Defense chief says Australian combat troops in Iraq should be withdrawn

>CANBERRA, Australia (AP) – Australia’s 550 combat troops based in southern Iraq have helped to make the area more secure and should now be withdrawn, the defense chief said Wednesday.

Air Chief Marshal Angus Houston told a Senate panel that planning was under way to withdraw the 550 soldiers based in Dhi Qar Province as well as 65 army trainers.

His government was elected in November with a promise to remove Australia’s combat troops from Iraq by mid-2008.

The troops have been on standby to offer backup to Iraqi forces in the south for the past two years but were no longer needed, Houston told the committee.

“We have achieved our objectives in southern Iraq,” Houston said. “It’s time to leave. The job is done.”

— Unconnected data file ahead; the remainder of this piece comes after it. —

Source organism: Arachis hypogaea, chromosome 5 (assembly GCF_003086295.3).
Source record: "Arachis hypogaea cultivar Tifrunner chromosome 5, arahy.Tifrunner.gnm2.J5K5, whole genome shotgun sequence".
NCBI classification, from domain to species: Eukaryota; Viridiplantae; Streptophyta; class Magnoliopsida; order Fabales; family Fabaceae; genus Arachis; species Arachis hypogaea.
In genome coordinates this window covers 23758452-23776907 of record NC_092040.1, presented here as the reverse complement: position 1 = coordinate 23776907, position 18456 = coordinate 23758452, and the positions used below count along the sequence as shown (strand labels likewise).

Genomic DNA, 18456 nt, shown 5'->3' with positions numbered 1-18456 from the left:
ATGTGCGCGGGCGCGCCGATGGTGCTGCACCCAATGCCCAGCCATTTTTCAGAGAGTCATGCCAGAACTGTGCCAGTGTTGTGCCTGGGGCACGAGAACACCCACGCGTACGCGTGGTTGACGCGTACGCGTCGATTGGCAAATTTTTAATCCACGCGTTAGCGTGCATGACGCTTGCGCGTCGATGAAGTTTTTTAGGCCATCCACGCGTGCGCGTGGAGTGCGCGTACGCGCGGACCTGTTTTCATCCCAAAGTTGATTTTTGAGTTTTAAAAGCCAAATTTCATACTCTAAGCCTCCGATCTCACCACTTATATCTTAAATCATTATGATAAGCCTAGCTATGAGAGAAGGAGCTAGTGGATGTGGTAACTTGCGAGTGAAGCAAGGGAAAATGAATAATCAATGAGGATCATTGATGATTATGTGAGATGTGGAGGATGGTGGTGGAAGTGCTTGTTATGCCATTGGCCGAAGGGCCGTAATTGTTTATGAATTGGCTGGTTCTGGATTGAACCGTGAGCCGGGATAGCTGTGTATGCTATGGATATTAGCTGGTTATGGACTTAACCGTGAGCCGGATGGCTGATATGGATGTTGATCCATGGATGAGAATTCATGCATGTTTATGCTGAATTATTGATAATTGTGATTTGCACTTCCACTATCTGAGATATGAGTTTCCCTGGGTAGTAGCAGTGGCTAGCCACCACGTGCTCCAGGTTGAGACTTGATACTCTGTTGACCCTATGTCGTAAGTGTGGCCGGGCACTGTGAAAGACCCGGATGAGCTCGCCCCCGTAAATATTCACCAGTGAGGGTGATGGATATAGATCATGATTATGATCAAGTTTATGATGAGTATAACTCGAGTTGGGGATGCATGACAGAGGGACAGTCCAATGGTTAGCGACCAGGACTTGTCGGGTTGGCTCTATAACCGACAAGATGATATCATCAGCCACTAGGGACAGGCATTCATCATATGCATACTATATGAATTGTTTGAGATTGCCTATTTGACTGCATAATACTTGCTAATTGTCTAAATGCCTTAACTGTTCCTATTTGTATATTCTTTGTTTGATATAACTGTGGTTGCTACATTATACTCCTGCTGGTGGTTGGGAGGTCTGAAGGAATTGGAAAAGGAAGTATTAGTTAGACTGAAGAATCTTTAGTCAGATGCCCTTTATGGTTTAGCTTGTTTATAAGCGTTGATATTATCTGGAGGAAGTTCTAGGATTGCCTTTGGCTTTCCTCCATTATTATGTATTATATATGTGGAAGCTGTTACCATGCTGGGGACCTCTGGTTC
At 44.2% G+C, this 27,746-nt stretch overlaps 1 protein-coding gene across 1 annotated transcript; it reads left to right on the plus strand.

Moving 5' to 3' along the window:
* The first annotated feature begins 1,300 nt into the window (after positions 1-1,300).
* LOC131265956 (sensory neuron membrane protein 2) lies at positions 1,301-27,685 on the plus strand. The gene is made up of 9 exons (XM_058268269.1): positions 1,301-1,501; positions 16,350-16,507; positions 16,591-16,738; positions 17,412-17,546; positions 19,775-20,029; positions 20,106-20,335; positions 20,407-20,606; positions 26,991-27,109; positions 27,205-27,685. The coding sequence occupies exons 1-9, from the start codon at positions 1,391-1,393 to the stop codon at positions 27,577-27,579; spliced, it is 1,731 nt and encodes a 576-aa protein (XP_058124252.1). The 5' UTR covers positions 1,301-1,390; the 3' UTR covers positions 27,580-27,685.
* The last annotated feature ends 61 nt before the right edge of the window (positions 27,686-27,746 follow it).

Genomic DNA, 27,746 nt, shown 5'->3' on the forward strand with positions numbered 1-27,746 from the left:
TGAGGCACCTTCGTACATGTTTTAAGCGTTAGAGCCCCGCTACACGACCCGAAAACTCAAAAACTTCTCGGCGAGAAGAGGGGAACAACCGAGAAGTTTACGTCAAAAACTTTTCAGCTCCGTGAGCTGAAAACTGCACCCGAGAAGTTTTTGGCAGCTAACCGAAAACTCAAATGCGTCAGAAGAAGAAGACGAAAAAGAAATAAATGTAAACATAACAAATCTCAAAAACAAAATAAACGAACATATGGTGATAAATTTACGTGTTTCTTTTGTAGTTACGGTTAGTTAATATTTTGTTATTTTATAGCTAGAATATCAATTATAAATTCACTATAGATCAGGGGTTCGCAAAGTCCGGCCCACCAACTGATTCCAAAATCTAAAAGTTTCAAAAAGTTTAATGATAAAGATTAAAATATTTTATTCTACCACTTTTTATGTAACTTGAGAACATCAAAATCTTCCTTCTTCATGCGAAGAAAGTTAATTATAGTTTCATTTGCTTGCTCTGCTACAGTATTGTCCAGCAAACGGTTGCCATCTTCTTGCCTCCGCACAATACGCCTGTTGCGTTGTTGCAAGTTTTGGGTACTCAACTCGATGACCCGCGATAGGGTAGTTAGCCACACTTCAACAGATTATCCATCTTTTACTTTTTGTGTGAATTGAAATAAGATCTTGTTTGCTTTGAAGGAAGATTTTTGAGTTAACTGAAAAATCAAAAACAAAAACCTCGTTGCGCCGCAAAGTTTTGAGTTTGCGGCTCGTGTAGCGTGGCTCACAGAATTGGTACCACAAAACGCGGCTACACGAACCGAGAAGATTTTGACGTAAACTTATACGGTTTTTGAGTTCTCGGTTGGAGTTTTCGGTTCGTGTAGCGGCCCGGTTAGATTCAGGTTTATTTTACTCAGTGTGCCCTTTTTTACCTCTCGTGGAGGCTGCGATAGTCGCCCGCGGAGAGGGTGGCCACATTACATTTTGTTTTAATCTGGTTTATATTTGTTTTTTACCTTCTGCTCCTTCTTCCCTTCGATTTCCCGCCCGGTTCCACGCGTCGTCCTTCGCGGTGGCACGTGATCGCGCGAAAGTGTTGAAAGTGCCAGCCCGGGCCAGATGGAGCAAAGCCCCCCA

Houston, who has previously criticized the Iraqi government for not taking responsibility for its own national security, now praises its commitment.

“The government of Iraq and its security forces have demonstrated a high level of resolve to work along side coalition forces,” he said.

Iraqi security forces’ capabilities had grown significantly through coalition training programs and new equipment, he said.

“I’m very pleased to say that the security situation in Iraq has improved significantly over the past 12 months,” Houston said.

“Despite periodic escalations, there has been a downward trend in sectarian and other forms of violence in this period,” he said.

Al-Qaida had suffered significant casualties and had lost influence in Iraq, he said.

“Iraqis are increasingly opposed to al-Qaida’s disruptive role in Iraq,” Houston said.

“However al-Qaida remains capable of mounting high casualty attacks despite the damage inflicted on it by Iraqi and coalition forces,” he added.

Houston said Australia currently has 1,540 military personnel in and around Iraq, including a naval frigate guarding oil wells plus surveillance and transport aircraft.

Australia sent 2,000 troops to back the U.S. and British military in the Iraq invasion in 2003. President Bush recently said he hoped that Prime Minister Kevin Rudd would reconsider his pledge to withdraw troops.